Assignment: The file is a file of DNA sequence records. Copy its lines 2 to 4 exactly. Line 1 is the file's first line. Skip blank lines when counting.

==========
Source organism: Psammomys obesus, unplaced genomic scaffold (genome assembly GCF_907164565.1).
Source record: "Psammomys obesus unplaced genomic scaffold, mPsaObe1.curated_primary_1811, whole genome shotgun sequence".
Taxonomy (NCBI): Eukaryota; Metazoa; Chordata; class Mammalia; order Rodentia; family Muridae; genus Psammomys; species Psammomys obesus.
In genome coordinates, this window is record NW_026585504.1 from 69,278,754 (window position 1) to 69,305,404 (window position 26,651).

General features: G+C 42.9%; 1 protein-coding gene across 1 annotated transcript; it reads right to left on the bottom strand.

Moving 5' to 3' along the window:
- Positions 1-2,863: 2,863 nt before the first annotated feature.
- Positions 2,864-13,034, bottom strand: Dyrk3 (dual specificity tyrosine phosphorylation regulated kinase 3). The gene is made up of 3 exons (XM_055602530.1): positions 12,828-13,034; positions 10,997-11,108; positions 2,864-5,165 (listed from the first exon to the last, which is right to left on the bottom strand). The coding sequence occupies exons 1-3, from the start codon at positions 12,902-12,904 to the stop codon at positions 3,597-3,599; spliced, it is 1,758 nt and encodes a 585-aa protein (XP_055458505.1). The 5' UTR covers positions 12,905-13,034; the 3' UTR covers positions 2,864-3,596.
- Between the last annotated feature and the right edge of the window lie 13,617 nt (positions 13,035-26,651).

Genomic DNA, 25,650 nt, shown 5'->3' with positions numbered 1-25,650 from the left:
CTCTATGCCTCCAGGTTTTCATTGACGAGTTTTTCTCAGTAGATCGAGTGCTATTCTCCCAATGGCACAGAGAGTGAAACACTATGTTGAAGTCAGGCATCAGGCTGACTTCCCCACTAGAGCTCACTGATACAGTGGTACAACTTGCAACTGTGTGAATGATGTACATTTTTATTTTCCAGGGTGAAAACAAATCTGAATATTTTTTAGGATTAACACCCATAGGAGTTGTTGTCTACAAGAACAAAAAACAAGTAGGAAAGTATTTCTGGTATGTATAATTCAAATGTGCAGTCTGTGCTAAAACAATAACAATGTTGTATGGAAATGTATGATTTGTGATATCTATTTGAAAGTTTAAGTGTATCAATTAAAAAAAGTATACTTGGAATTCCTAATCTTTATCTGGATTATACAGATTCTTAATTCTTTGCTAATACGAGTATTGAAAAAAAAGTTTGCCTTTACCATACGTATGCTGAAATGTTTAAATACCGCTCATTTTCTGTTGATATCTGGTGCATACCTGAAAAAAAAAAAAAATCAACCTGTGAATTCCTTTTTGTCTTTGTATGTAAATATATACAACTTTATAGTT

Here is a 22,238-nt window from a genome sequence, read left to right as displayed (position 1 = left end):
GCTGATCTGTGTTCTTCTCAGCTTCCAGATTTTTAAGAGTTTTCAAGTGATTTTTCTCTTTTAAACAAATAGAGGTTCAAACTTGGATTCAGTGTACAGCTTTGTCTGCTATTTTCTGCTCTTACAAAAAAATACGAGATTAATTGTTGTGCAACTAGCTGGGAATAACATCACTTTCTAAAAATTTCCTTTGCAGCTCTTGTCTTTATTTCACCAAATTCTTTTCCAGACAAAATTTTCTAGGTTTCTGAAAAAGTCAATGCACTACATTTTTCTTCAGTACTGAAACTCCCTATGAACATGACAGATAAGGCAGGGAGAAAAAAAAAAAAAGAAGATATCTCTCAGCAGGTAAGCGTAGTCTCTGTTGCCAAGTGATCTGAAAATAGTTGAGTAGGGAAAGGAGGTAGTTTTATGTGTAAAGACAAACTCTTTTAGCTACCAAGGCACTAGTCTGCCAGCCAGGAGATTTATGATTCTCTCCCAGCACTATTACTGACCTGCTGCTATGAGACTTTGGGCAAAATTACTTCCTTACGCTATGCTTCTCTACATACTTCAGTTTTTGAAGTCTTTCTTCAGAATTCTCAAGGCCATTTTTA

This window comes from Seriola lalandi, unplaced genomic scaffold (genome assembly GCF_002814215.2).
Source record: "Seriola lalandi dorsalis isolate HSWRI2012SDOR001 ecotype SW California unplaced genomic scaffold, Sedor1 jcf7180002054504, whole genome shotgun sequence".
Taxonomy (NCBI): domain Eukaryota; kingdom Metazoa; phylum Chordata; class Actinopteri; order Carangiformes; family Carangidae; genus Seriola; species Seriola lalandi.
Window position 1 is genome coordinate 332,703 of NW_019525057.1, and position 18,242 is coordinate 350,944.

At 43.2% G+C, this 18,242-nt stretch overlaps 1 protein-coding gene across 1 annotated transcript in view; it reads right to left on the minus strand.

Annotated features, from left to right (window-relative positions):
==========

Source record: "Psammomys obesus unplaced genomic scaffold, mPsaObe1.curated_primary_1811, whole genome shotgun sequence".
Taxonomy (NCBI): Eukaryota; Metazoa; Chordata; class Mammalia; order Rodentia; family Muridae; genus Psammomys; species Psammomys obesus.
In genome coordinates, this window is record NW_026585504.1 from 69,278,754 (window position 1) to 69,305,404 (window position 26,651).